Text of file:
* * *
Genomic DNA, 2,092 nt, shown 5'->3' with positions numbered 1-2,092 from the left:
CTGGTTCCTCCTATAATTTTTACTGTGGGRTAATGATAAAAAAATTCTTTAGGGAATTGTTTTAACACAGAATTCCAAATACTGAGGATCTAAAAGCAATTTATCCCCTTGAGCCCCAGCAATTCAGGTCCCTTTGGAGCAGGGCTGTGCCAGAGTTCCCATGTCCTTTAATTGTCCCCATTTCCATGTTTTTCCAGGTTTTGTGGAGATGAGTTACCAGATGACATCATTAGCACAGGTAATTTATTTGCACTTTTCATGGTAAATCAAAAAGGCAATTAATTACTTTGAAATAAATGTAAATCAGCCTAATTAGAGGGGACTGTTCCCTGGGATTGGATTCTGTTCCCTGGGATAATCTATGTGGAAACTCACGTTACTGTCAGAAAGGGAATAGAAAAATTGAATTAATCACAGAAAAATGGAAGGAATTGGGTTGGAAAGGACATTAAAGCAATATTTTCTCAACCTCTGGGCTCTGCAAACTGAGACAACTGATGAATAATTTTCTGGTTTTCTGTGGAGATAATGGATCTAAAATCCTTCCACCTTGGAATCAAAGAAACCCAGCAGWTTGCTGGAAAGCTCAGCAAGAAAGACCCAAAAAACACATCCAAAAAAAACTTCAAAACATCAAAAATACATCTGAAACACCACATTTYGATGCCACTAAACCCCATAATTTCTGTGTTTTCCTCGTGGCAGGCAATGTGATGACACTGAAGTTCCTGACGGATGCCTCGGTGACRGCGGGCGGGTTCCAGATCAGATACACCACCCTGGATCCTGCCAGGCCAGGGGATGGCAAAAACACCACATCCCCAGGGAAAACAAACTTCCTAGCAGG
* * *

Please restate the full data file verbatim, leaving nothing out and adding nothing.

Genomic DNA, 2,092 nt, shown 5'->3' with positions numbered 1-2,092 from the left:
CTGGTTCCTCCTATAATTTTTACTGTGGGRTAATGATAAAAAAATTCTTTAGGGAATTGTTTTAACACAGAATTCCAAATACTGAGGATCTAAAAGCAATTTATCCCCTTGAGCCCCAGCAATTCAGGTCCCTTTGGAGCAGGGCTGTGCCAGAGTTCCCATGTCCTTTAATTGTCCCCATTTCCATGTTTTTCCAGGTTTTGTGGAGATGAGTTACCAGATGACATCATTAGCACAGGTAATTTATTTGCACTTTTCATGGTAAATCAAAAAGGCAATTAATTACTTTGAAATAAATGTAAATCAGCCTAATTAGAGGGGACTGTTCCCTGGGATTGGATTCTGTTCCCTGGGATAATCTATGTGGAAACTCACGTTACTGTCAGAAAGGGAATAGAAAAATTGAATTAATCACAGAAAAATGGAAGGAATTGGGTTGGAAAGGACATTAAAGCAATATTTTCTCAACCTCTGGGCTCTGCAAACTGAGACAACTGATGAATAATTTTCTGGTTTTCTGTGGAGATAATGGATCTAAAATCCTTCCACCTTGGAATCAAAGAAACCCAGCAGWTTGCTGGAAAGCTCAGCAAGAAAGACCCAAAAAACACATCCAAAAAAAACTTCAAAACATCAAAAATACATCTGAAACACCACATTTYGATGCCACTAAACCCCATAATTTCTGTGTTTTCCTCGTGGCAGGCAATGTGATGACACTGAAGTTCCTGACGGATGCCTCGGTGACRGCGGGCGGGTTCCAGATCAGATACACCACCCTGGATCCTGCCAGGCCAGGGGATGGCAAAAACACCACATCCCCAGGGAAAACAAACTTCCTAGCAGG